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IRS must operate with integrity
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The Internal Revenue Service has been the object of jokes for decades. The one that sticks in my mind, because it's relevant, is Jerry Seinfeld's TV character talking about being called in for a tax audit. "Have you ever been audited?" he asks Elaine. "It's the financial equivalent of a complete rectal examination."
What's funny on TV is not at all funny in real life. The power of the IRS to audit and investigate tax returns is nothing short of life-altering. It's important to place this in context. The IRS targeted conservative political groups and a liberal Jewish group, among others. This "terrible breach of law," as Sen. Harry Reid correctly called it, was uncovered by the U.S. Treasury Inspector General for Tax Administration.
The chilling part is that American citizens exercising the Constitution's First Amendment right to free speech could be harassed and intimidated by the IRS because of their opinions. What needs to be thoroughly vetted is if these unwarranted intrusions were politically motivated (directed from outside the IRS), or if they were overzealous actions by bureaucrats who were blind to political implications.
President Obama fired the acting director of IRS, the Department of Justice has opened a criminal investigation, and the president sent his own chill down the backs of those implicated during a short, televised speech: "I will not tolerate this kind of behavior ... especially in the IRS, given the power that it has and the reach that it has into all of our lives. ... It should not matter what political stripe you're from -- the fact of the matter is, is that the IRS has to operate with absolute integrity."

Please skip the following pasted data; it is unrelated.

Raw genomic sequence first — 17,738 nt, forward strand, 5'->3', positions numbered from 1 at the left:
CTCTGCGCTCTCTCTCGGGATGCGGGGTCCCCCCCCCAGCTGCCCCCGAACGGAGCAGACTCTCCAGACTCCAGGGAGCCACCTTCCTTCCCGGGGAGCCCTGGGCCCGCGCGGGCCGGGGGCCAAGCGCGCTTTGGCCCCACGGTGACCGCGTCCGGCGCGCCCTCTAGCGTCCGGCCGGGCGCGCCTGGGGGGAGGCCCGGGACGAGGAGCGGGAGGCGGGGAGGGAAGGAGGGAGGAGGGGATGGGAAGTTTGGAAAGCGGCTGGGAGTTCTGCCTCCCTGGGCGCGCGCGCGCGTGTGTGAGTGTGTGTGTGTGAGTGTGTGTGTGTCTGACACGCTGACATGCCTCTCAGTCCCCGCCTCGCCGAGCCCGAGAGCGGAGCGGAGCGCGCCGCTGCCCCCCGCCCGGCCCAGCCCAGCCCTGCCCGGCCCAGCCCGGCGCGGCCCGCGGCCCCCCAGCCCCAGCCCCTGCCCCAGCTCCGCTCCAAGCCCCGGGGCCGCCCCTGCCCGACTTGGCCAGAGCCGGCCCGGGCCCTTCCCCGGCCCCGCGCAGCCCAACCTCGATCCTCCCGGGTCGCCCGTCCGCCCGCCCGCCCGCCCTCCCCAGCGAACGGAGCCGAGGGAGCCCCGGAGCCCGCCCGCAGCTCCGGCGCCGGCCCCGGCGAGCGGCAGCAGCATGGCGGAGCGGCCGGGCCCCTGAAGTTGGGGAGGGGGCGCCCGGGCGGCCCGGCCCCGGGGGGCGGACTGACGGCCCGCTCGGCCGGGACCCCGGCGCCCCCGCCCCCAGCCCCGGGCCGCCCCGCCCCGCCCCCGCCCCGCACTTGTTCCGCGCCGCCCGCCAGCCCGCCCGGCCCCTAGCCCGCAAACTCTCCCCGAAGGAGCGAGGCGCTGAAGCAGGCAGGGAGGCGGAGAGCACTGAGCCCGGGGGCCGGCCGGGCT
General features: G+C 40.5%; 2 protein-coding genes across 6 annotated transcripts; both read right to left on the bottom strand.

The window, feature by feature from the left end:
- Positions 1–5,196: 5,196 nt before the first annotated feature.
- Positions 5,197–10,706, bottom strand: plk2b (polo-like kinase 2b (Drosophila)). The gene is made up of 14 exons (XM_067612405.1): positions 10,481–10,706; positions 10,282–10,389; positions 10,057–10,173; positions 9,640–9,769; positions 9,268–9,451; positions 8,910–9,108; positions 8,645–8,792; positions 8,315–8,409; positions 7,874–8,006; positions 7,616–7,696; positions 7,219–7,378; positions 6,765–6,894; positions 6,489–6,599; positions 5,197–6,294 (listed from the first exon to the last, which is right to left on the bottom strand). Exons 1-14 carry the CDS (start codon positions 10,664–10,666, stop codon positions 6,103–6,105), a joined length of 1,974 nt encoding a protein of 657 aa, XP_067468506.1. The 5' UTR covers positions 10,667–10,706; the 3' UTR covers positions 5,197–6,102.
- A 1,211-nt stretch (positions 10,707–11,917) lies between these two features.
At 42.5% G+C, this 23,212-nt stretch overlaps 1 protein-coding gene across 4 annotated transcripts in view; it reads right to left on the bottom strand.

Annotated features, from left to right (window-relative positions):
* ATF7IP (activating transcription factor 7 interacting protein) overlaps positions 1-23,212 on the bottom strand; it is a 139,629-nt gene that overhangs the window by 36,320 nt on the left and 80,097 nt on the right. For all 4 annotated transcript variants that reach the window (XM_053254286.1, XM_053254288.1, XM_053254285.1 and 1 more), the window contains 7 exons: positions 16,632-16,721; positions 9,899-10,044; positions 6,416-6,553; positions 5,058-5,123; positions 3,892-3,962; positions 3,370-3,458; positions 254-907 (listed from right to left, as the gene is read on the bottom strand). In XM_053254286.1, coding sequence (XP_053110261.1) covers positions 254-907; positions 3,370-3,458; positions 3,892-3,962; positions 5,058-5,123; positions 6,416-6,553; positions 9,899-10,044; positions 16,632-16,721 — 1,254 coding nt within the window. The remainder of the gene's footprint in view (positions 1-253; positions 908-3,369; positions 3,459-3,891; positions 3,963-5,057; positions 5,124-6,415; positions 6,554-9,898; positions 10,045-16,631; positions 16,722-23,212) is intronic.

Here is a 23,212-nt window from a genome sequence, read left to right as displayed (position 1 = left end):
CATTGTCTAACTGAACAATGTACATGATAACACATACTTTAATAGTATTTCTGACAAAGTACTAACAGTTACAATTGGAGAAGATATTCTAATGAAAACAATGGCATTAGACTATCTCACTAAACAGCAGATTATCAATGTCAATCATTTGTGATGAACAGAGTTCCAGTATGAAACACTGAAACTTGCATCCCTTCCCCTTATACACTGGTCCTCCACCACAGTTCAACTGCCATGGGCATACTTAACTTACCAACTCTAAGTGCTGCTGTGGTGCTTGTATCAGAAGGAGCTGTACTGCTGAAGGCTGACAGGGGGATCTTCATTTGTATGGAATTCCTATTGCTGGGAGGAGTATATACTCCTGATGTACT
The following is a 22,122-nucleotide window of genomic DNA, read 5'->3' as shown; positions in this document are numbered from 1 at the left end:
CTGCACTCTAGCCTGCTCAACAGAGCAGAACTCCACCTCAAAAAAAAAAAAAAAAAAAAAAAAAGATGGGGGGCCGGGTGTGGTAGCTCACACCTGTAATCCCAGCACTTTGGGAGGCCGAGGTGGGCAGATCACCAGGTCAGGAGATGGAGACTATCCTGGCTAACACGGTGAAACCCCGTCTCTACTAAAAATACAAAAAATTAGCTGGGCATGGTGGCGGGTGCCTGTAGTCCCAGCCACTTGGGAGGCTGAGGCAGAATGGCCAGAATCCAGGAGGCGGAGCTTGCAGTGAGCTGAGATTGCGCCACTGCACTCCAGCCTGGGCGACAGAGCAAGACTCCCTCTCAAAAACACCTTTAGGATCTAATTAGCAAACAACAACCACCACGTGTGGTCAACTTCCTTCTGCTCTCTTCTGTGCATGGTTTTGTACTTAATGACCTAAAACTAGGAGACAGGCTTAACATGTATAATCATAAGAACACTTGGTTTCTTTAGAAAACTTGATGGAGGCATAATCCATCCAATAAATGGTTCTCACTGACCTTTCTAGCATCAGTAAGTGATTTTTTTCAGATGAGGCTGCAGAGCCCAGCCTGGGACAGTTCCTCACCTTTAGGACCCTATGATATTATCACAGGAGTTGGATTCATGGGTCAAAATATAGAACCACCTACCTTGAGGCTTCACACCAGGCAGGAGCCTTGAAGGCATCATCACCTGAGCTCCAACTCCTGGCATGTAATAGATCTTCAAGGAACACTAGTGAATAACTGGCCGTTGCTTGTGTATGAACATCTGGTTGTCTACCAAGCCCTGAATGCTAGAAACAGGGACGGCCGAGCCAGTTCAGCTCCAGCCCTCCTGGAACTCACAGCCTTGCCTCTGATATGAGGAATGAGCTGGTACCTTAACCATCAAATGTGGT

An important part of the context of the IRS scandal is the knee-jerk partisan atmosphere in which it takes place. Congress has been gridlocked for years, but more important, recent polls show the American people are allowing themselves to become more partisanly divided.
In the May 7 issue of Forbes Magazine, "neuromarketer" Roger Dooley warns about something called "confirmation bias."
"That's the tendency that influences all of us to put more faith in information that agrees with what we already believe, and discount opinions and data that disagree with our beliefs."
In short, when we're in a partisan mode, politicians can manipulate us easier than Jennifer Lopez winking at a guy. But if we allow that to happen, then every scandal will split the public into two camps, and each will believe their partisan bias on the scandal is right.
Dooley advises us: "Be aware of the danger of confirmation bias, and acknowledge that our judgment can be clouded by it."
 Donna Brazile is a senior Democratic strategist, a political commentator and contributor to CNN and ABC News.